Art and Science. From Futurism to Multiplied Art
Italian Futurism has received continuous and increasing critical attention. Through a short excursus into some of the most experimental artistic trends that have accompanied the economic and cultural transformation of XXth century Italy, we shall emphasize how the real Big Bang of the great changes that occurred in the languages of art is to be found in the theoretical tenets of the Futurist movement.
Futurist Reconstruction of the Universe
The present article was written at the time the Guggenheim Museum press office was releasing the news of the great New York exhibition devoted to the Futurist movement, opening on 21 February 2014. For once, Italy was called to take up the role of exporting country, especially of what came to be the most important and internationally recognized artistic movement of XXth century Italy; a movement whose cultural and economic value (given its identity, brand, and visibility) has never been adequately assessed or exploited. The exhibition in preparation tells of an important moment of Italy’s art history and features 350 items, a number barely sufficient to describe the complex history of this avantgarde. Although Italy has been generally recognized as the forerunner of several among the most modern artistic trends (Dadaism, Surrealism, Constructivism, Neoplasticism), still it appears substantially incapable of conferring value to its own renowned past. Filippo Tommaso Marinetti and Futurism were «legitimized» only at the end of the 1980s by the important (Swedish) art historian Pontus Hultén, former director of the Centre Pompidou in Paris. Hulten was the curator of Futurismo & Futurismi, held at the newly renovated venue of Palazzo Grassi in Venice, and gathered in one single exhibition the most important masterpieces scattered throughout the world . Similarly, the American exhibition at the Guggenheim, which has required something like six years of work and covers a large span of time—from the birth of Futurism with the publication of the first manifesto in the Paris Le Figaro in 1909 to the death of its founder and deus ex machina Filippo Tommaso Marinetti in 1944—is wide and varied. It focuses on the multidisciplinary complexity of this artistic movement, without the overblown distinction between the origins of Futurism, corresponding to the first two decades of the century, and a ‘second’, later Futurism (1930s and 1940s).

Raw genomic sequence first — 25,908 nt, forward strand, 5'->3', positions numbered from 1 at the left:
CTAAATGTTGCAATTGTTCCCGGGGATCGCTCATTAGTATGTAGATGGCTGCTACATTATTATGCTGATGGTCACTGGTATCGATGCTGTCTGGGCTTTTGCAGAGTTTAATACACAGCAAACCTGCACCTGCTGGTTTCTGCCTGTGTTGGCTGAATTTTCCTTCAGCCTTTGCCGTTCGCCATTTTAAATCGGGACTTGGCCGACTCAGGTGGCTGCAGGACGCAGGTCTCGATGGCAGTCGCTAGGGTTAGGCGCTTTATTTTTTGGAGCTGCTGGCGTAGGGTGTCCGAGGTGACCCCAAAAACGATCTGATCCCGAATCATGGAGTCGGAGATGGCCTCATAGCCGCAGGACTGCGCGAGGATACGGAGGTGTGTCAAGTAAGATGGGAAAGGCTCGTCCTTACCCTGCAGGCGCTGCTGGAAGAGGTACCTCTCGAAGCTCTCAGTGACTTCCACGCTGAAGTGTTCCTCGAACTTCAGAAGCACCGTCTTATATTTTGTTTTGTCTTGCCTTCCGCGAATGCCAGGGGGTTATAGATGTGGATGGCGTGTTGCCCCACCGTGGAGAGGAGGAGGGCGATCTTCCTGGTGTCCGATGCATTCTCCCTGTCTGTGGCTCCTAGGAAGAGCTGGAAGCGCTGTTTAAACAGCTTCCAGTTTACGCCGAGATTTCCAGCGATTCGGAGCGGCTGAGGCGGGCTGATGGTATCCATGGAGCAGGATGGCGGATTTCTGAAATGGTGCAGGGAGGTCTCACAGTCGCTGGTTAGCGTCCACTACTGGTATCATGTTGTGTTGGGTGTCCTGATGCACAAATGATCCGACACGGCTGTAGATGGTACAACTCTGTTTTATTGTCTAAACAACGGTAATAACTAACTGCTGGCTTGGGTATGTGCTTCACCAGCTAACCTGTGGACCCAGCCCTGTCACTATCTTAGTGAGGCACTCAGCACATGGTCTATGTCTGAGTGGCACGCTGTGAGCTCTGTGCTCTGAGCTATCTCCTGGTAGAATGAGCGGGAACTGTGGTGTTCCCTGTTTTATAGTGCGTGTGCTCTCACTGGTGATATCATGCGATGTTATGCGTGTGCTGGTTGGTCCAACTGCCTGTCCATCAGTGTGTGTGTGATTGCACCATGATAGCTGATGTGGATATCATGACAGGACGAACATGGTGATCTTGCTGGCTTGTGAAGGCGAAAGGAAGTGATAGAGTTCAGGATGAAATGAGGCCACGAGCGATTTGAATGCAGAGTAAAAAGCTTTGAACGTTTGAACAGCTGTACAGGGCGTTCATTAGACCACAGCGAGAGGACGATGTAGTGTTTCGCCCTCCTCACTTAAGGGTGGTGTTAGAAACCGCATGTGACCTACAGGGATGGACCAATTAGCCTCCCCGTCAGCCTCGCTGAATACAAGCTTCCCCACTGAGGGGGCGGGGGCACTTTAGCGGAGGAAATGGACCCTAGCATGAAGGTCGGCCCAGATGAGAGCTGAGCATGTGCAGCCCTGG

Art, Technology, Science
What kind of connection can we envisage between a celebratory event dedicated to a critical-historical revisitation of The Futuristic Reconstruction of the Universe and technology or science? Broadly speaking: is there a common space shared by the visual arts and science? One should credit Marinetti and the Futurist movement for having understood that in modern society culture is in large part technological and aesthetical. To the eyes of its protagonists, the present century is undeniably getting more and more visual, as the preponderance of images in mass media is increasing. Also, it is apparent that technology pervasively affects and transforms every aspect of daily life. Futurism’s main goal can be summed up as an impetuous and incendiary attempt to bring modernity to Italy. From the great Futurist Big Bang, through an evolving and experimental process lasted several decades, a new set of artistic trends and authors stemmed, which can be grouped under the definition of «exact art». They have been borrowing ideas, methods, and reflections from scientific disciplines or from the results of scientific research. In the end, there cannot be evolution of a given culture without experimentation, including that performed on the languages of art.